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    If you've got time... get off at Waterloo Station, head for the South Bank Centre. There you've got cheesy 60's architecture, the London Eye, skateboarders. And then just head east on foot toward Tower Bridge. On the way you've got Hayes Galleria, Southwark Cathedral, the Globe Theatre, the Tate Modern, the Millennium Bridge, HMS Belfast, City Hall, Tower Bridge. If you like you can then cross the bridge toward the Tower of London, or just check out the cityscape right there, it was old warehouses but now it's all very chi chi.

    Taking a tour bus around is always a good idea if you've only got a little bit of time but a walk along the south bank of the Thames is one of the few places where you can look around you and admire the city. Everywhere else is kind of closed in and a bit claustrophobic. Going from Trafalgar Sq down the mall and toward Buckingham Palace is kind of nice as well though.

    Andrew
     
  9. Andy K

    Andy K Member

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    Waterloo Station is wonderful. Purely for the delicious irony that travellers to Britain arriving through the Chunnel have to disembark there... :D
     
  10. Struan Gray

    Struan Gray Member

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    Go for a walk around Whitechapel and the Mile End Road, or stroll out to the M25 along the length of the A10. Buy postcards of the other stuff.
     
  11. Dave Miller

    Dave Miller Member

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    Isn’t it wonderful! I think that may be why they are moving the Chunnel terminus to St. Pancras; shame really. Maybe we should rename St. Pancras, Trafalgar Station. Duck!
     
  12. David Henderson

    David Henderson Member

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    I'm going to ignore the photo shopping bit because the most interesting is to be found not in central London but out where rents are cheaper and in magazines/the web.

    If I had one day to spend in London I'd spend it walking along the Thames frm the Houses of Parliament to Canary Wharf. Its a long way- about 7 or 8 miles maybe, but over a full day thats nothing and there's a lot of photographic opportunity, some great old pubs and you won't waste the day travelling from one place to another on Public transport.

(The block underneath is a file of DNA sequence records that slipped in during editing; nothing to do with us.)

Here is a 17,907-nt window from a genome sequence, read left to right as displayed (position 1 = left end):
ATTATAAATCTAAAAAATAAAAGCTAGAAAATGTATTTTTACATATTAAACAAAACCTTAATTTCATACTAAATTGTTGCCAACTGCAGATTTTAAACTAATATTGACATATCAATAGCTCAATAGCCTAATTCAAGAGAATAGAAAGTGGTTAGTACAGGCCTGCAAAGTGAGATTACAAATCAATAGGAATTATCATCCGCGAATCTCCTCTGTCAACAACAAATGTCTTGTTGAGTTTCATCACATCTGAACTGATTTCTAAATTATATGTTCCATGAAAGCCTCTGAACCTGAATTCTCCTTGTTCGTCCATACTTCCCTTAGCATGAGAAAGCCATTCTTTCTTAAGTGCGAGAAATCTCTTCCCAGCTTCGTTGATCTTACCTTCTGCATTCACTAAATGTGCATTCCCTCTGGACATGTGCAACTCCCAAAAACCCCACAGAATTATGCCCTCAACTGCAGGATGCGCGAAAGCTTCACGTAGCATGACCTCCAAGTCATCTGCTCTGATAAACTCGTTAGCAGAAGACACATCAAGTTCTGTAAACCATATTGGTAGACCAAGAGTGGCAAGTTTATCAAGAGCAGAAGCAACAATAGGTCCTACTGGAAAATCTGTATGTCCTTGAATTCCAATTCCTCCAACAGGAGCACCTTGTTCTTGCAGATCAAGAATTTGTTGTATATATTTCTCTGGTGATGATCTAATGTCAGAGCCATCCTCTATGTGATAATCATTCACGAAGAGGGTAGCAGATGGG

It couuld work out as follows.

    Photograph the Houses of Parliament from the south bank near Lambeth Bridge at or near dawn when the front's just lit. Carry on round the south bank to Westminster Bridge, the new Hungerford footbridge and the London Eye; go up onto Waterloo Bridge for a view downriver to the City/St Pauls and note that between two buildings on the southern approach you can frame Parliament exactly within the London Eye. Ten minutes East and you'll come to the Millenium Bridge and five minutes from the north side you'll see St Pauls cathedral. Back on the river and re-crossing the Millenium bridge you'll get a good look at the Tate Modern; a converted Power Station which normally has some great exhibits but also terraces with good views. Virtually next door you'll see the replica of Shakespeare's Globe Theatre. Staying on the south bank look at the pillara and placques on Blackfriars Bridge and walk along Clink Street to where you'll find a replica of Francis Drake's Golden Hind, with an old pub nearby,( this part of London being strong on replicas, including the modern London Bridge which replaced the one now in Arizona or somewhere).

    Staying on the south Bank, take a look at Hays Galleria which demonstrates albeit imperfectly that there's better things to do with handsome old commercial buildings than demolition. Then staying on the south bank you'll see the eceentric ( in both senses) City Hall building recently completes but managing to look out of date already. You'll then walk past the warship HMS Belfast , reaching Tower Bridge with a good view of the Tower of London opposite.

    In fact if you wanted to see a little more of the City and some fine old and new architecture you could depart the above route at London Bridge walking north to the Monument and another 5 mins north to the Bank of England/Royal Exchange /Mansion House then turn East along Cornhill to Leadenhall Street where you'll see the Lloyds Building and Leadenhall Market behind in interesting proximity. Then you can cut south to rejoin the River at Custom House, noting and maybe photographing the modern gothic London Underwriting Centre on the way, and turn east past the walls of the Tower.

    Both these routes get you to Tower Bridge. You walk north climbing down from the Bridge and enter St Katharine's dock, a mixture of old and new, and through the dock you rejoin the Thames Path heading East. From now on there's a number of pubs but mainly its passing by conversions of old docks to modern shopping and apartments. Its our Tribeca. Look at the massive Butler's wharf on the opposite bank.

    There's some excellent old seafarers houses at Wapping and the density of small old pubs increases which can make progress slow. There's also some of the old dock Basins remaining. Quiet Places now. You'll reach a point where you can see the Tower Blocks of Canary Wharf illuminated by the by now afternoon sun. There's a lot of fairly dramatic modern architecture to see round here in a dockland setting and in good light the photography can be excellent. You get back to Central London on the Jubilee Line or on the Docklands Light Railway into the City.

    Its a busy day but if you're sufficiently keen to get out early, it is one day, including photography but not a lot of time waiting for light.